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Take on Egypt


By ousting President Morsi the Egyptian army prevented a violent climax in the battle between opponents and supporters of the president. In the past year, the Morsi administration has not been able to make any progress in solving the huge economic and social problems in the country. The high youth unemployment and rising inflation rate is keeping the Egyptian situation explosive.




But the army ousted an elected president. The fragile Egyptian democracy has not been helped by the coup. The new interim leadership might look reasonable from the outside, but does not have large popular support.
The pre-Morsi status quo has been restored: the army holds the power in Egypt. By removing Morsi and trying to avoid a situation of total anarchy, the military leadership is protecting its own large economic interests. More than 20% of the Egyptian economy is in the hands of the military.
One of the big questions now is how the Muslim Brotherhood will react to the new situation. They remain a powerful group in Egypt with many followers. Their Islamist agenda is supported by a large part of the Egyptian population.

Not a big surprise, but still interesting was the reaction to the coup from Turkey. The government in Ankara condemned the coup and the ruling AK Party called it a sign of backwardness. The Turkish government shared with the Morsi administration its Islamist agenda and its ambition to reduce the power of the military.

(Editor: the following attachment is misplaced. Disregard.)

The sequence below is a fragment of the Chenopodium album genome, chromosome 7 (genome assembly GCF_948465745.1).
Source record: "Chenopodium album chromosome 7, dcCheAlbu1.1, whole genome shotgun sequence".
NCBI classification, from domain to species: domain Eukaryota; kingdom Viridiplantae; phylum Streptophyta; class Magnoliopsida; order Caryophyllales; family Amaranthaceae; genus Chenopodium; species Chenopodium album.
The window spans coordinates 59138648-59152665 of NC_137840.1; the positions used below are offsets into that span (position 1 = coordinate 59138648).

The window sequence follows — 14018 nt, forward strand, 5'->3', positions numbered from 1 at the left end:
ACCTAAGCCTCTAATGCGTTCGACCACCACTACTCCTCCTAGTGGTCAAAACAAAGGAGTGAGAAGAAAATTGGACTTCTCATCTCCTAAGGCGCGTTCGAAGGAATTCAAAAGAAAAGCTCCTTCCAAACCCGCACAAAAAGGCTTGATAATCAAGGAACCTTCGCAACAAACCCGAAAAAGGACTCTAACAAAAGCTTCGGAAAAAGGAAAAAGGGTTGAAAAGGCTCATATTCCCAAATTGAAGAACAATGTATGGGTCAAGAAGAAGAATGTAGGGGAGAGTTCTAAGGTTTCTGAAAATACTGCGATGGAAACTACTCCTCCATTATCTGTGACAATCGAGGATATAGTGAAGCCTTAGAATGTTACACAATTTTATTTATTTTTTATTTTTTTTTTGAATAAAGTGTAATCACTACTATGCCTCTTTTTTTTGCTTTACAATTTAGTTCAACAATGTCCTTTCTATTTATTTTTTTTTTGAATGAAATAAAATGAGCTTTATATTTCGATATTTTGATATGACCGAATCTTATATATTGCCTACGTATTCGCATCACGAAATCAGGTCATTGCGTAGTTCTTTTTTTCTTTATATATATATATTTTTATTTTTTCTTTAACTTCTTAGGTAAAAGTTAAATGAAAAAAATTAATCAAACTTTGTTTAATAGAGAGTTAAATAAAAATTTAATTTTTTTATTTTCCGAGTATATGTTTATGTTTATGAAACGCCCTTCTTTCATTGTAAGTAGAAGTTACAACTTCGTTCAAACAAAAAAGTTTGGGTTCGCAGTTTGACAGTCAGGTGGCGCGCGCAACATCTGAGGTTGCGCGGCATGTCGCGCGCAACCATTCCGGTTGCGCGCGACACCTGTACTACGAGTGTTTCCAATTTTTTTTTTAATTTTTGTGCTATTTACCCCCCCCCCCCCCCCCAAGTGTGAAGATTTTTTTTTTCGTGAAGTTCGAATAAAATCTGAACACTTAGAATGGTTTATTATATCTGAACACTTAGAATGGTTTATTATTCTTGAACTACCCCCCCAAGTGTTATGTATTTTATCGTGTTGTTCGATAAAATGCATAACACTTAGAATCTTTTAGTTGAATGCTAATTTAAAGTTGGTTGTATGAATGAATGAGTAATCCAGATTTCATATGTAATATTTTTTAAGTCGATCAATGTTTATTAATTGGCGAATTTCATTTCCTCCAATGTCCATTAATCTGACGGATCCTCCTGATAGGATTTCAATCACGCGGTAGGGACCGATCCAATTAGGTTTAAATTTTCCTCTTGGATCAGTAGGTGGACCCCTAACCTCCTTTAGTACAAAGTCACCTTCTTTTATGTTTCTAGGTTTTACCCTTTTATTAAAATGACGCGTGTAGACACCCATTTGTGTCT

Risk of an economic blow-up has increased. Since the beginning of the Egyptian uprising, in January 2011, the Egyptian economy has been kept afloat with big support packages from IMF, EU and friendly Gulf states. With balance-of-payments and budget dynamics still acute, but with the democratic legitimacy of the Egyptian leadership gone, it has become more difficult to expect more foreign support in the coming period. Money that was already pledged, might not be disbursed now. This increases the likelihood of a sharp depreciation of the Egyptian pound.

A currency crisis can make things much worse than they already are. Egypt imports much of its basic food needs. Food price inflation would go up, which could lead to more popular unrest in an already highly impoverished and polarised country.

It is difficult to say what the potential impact of the Egyptian crisis will be outside of Egypt. Its relevance is high mainly for the Middle East: for the conflict in Syria, for Israel and for the other Arab countries where regimes have been pushed out or challenged since 2011. Turkey has lost one of its main allies in the region. All in all, the immediate outlook for the region has become even more difficult than it already was. As a result, the oil price could be pushed higher.

5 juillet 2013
Maarten-Jan Bakkum
Stratégiste Senior Marchés Emergents
ING Investment Management

Jeudi 11 Juillet 2013
Notez




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